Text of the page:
Maureen Cummins, “Accounting”
Artist: Maureen Cummins (High Falls, NY)
Title: Accounting (2012)
Medium/technique(s): Silkscreen and letterpress
Edition size: 30
Number of pages: 60
Dimensions, open: 14″ x 8″
Dimensions, closed: 14″ x 4″ x 1/4″
Accounting was inspired by my attendance at the centennial commemoration of the Triangle Factory Fire, an infamous disaster which occurred in New York City on March 25, 1911. As in previous years, the names of the dead were read aloud, but this time, due to the tireless research of one researcher, seven previously unidentified workers were added, making the list complete. This moving event inspired me to delve into the question of how disasters happen and how people heal.
Accounting, which mimics the look of a nineteenth century financial ledger, interweaves three layers of text in order to present both the personal and financial accounts behind this notorious industrial “accident.” The first is an imagined insurance claim submitted by the owners of the factory, Blanck and Harris, which lists dozens of items in order of value, from “40 garment presses” to “100 bolts of cotton lawn,” before ending with “146 workers, mainly women and girls.” Above this—and rising symbolically out of it—are the original testimonies of the survivors, for whom such a disaster had been “simply a matter of time.” The design of the book reinforces this temporal aspect: each spread encompasses a single minute as time expands and the terrifying 18-minute countdown begins.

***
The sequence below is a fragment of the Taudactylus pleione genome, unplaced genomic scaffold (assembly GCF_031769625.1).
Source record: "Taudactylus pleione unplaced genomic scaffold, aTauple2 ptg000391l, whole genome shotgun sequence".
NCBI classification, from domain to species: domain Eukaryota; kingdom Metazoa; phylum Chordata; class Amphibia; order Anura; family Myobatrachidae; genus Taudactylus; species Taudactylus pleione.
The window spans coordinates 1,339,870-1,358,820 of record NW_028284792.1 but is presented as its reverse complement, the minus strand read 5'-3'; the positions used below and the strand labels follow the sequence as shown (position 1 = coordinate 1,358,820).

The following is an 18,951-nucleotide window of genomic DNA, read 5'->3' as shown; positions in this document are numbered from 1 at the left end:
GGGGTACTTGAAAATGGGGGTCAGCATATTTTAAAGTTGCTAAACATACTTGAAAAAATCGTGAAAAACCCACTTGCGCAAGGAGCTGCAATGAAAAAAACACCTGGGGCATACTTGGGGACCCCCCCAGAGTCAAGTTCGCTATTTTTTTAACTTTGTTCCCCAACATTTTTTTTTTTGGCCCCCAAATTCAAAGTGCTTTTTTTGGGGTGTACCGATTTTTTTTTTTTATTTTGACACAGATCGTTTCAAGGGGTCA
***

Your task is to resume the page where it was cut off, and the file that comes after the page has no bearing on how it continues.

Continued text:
The final textual layer describes—through the voices of the dead—the long slow aftermath of the disaster, and the final full-circle resolution. The narrative ends with the words, “For the first time in a century, all 146 of us were—in spirit—present and accounted for.”